Half the trip by car, half by Amtrak's Auto Train. I don't love trains. And I don't love cars. But I've come to hate planes.
Not just the bad-weather delays, but wretched service and deceitful business practices. Like the time an airline sold us seats that didn't exist on a connecting flight out of Detroit two days before Christmas.
So as we planned last summer's grand tour of northern relatives, we decided to reclaim our independence with our new van. We mapped out a route that would take us from Tampa through Charleston, S.C., to western Pennsylvania, to the eastern end of Long Island, to Washington, to. . . .
That's when my wife, Alliston, interrupted.
As the person who would provide the in-car entertainment for 17 days (read: we have no DVD player), she knew instinctively that by Washington she would have exhausted her repertoire of distractions. Three boys ages 4 to 7 can do that to you.
"We should take the Auto Train home," she said.
We'll get on just outside of Washington. We'll sleep on the train, and the next morning we're outside Orlando. The kids will love it, she said.
But it's Amtrak, I was thinking. If there's anything worse than unregulated airlines, could it be a quasi-government-run train?
She was on the phone and booking our tickets before I could respond.
After an hour of cajoling the Amtrak operator, we had secured two adjoining compartments with bathrooms on Train 53, departing Lorton, Va., at 4 p.m. on Aug. 3, arriving in Sanford, Fla., at 9 the following morning. Total cost for our one-way journey: $1,044 - $346 for the van and $349 per room.
I remember Alliston asking the Amtrak lady about reserving seats for dinner. Alliston wanted to make sure we got an early seating (there are three: 5 p.m., 7 p.m. and 9 p.m.).
"Don't worry. You'll take care of that at check-in," the operator said.
The vacation proceeded exactly as we had hoped. All of the eventfulness occurred in the right places, namely the destinations. We covered 2,135 miles by car, and visited forts from three American wars. But as predicted, after Washington we felt as though we'd been on the march long enough.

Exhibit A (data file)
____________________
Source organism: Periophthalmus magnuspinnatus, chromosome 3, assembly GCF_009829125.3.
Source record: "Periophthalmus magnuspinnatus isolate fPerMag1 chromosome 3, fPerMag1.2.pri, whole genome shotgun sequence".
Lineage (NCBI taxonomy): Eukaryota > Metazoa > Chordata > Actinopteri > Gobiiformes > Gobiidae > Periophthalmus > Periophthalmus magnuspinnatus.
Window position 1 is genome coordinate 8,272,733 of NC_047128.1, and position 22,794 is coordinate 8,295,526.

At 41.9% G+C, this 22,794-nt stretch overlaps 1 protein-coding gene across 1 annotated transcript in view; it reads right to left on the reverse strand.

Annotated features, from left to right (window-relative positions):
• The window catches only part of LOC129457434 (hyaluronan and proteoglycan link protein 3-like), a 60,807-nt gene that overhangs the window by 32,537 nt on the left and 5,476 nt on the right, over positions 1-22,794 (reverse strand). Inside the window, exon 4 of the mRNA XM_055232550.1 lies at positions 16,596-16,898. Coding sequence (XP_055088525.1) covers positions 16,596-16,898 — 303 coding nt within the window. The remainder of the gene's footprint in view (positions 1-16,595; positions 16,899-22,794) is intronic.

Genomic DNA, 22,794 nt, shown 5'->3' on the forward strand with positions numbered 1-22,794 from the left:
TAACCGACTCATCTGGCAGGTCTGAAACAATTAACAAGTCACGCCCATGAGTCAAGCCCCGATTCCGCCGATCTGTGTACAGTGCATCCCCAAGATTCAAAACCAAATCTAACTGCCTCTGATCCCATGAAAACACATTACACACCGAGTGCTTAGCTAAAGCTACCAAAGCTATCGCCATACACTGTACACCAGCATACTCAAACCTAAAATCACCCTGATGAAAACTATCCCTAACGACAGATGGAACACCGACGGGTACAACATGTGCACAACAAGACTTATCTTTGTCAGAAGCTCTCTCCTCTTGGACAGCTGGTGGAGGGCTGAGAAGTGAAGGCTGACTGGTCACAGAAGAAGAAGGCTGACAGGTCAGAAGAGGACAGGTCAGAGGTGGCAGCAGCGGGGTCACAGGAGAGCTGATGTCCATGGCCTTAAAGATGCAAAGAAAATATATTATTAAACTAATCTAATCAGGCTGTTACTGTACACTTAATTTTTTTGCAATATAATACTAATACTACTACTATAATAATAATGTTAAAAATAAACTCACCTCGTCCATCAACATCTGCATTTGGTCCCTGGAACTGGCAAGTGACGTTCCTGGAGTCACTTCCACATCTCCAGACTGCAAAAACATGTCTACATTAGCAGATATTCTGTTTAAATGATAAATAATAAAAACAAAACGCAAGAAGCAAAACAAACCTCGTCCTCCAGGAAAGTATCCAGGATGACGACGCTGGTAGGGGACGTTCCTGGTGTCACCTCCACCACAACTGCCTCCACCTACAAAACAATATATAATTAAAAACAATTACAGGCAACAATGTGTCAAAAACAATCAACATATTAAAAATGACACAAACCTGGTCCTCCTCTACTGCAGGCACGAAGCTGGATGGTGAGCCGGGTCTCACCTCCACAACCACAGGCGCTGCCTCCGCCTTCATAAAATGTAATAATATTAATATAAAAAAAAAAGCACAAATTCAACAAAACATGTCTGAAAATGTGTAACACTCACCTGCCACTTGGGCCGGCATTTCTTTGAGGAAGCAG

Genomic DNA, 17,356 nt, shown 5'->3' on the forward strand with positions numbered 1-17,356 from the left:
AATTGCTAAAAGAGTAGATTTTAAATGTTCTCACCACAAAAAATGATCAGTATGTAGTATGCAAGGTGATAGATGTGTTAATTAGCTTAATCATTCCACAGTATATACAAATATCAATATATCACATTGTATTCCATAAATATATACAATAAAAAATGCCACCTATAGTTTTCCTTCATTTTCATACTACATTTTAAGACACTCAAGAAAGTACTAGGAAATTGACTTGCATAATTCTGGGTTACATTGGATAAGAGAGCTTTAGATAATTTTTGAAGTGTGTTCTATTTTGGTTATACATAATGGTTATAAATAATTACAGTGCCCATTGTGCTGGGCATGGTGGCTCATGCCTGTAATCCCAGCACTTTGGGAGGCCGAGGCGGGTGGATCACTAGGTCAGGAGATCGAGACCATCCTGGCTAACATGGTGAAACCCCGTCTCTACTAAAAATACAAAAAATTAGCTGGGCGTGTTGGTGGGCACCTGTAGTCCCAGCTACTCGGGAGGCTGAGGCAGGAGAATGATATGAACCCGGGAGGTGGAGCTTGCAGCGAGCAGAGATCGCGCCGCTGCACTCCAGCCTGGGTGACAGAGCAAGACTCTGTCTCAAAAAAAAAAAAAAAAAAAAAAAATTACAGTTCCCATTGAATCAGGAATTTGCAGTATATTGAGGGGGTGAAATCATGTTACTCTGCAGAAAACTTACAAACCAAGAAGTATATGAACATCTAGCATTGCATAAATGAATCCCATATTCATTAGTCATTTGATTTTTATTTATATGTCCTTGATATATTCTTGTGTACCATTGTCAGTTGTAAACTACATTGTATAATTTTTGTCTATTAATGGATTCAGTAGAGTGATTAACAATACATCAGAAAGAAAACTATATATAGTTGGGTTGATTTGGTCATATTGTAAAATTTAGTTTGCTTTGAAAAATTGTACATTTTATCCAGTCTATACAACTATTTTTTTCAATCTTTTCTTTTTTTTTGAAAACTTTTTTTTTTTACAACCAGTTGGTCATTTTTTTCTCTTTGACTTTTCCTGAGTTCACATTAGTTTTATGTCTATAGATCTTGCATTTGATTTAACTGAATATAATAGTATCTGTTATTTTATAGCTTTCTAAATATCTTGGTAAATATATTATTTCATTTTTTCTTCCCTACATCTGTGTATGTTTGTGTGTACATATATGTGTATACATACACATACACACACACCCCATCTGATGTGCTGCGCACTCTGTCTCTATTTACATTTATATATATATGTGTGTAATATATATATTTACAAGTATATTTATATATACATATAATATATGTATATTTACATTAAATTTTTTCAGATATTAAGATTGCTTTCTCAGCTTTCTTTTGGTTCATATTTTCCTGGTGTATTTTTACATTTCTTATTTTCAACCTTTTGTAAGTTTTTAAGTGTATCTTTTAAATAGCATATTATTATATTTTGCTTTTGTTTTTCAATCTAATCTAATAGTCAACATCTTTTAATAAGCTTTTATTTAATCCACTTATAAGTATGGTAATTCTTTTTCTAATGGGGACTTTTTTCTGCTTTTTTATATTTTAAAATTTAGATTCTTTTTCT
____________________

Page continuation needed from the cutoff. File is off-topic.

We said goodbye to the last relative and pulled out of D.C. Thirty minutes of traffic-free driving later, we arrived at the vehicle queue at the Amtrak station.
We left the keys in the ignition and removed a couple of overnight bags and a small cooler stocked with fruit, cheese, hummus and crackers we'd bought at a nearby supermarket. The value of this became clear moments later. Standing in line, I saw that the 7 p.m. dinner seating was already full. The family in front of us grabbed the last table at the 5 p.m., leaving us with about five hours before dinner.
Inside the two-level train, we discovered what appeared to be surprisingly spacious compartments, especially when Sallie, our steward, unlocked the pass-through door. She sorted out the lights, the call button, the timing of the movie in the lounge car, and when the bar closes. She asked when we wanted the beds turned down for the night.
The boys romped freely. Alliston and I happily ceded control of Cabin M and relaxed in Cabin L. Just before 4 p.m., the train, pulling 15 passenger cars (387 people, 160 of them in the sleeper cars) and 17 auto cars (144 cars, 40 vans and one motorcycle), lurched gently forward.
By 4:40 we were passing through Fredericksburg, Va.
The first nosebleed occurred at 4:50 p.m. I wrote it down, with the observation that the one advantage of traveling in a car is that the children are restrained. On the train, there's enough room for youngsters to really mix it up.
We implemented a quiet-reading policy that lasted until Richmond, when we decamped to the lounge car to play a card game and watch Dreamgirls. But the boys were more interested in eating than watching the movie, so we gobbled up the food from our cooler.
At the stroke of 9, we sprinted into the dining car. We wedged into a table made for four and attacked the rolls and salad. The food came quickly (my steak perhaps a little too quickly, given that it was still purple). After dinner, we swayed down the aisle back to our compartments, where Sallie had pulled out the four stowaway berths and made them up with sheets, blankets and pillows.
With five people, a couple of us taller than average, it was extremely cozy.
The train jounced along through the night. If the train was rhythmically clacking along the tracks, it was doing so to a beat I didn't recognize. We all awoke at first light, tackled a decent continental breakfast in the dining car, and were in Palatka - 30 miles southwest of St. Augustine - by 7:30.
The last hour of the ride featured an uninterrupted view of backyards, back doors, kudzu and conked-out cars. Scenery is not why you travel this route, I determined, but it was a nice change from the monotony of the interstate.
We arrived 45 minutes ahead of schedule. The first car rolled off at 9:13, and our van appeared 17 minutes later. The vehicles come off in random order, so we got lucky.
Months later, I asked the boys what they remembered about the train. They answered:
Kicking the big button to open the door between the train cars.
Standing on the toilet to take a shower.
Sleeping behind a net in the top bunk.
No one remembered the bloody nose, the late dinner or the lackluster scenery.
My wife was right. They loved it.
Riding the Rails
The Auto Train operates nonstop service between Lorton, Va., and Sanford, Fla., near Orlando. Prices vary according to season and holidays. Next week, a one-way fare is $414 on weekdays for a regular-size car and a reserved coach seat, with higher fares on weekends. Sleeper accommodations are additional. AAA and senior discounts are available.
For reservations, call toll-free 1-800-872-7245 or go to www.amtrak.com (select Lorton and Sanford as the stations - they're strictly for the Auto Train).
SOURCE: Washington PostEndText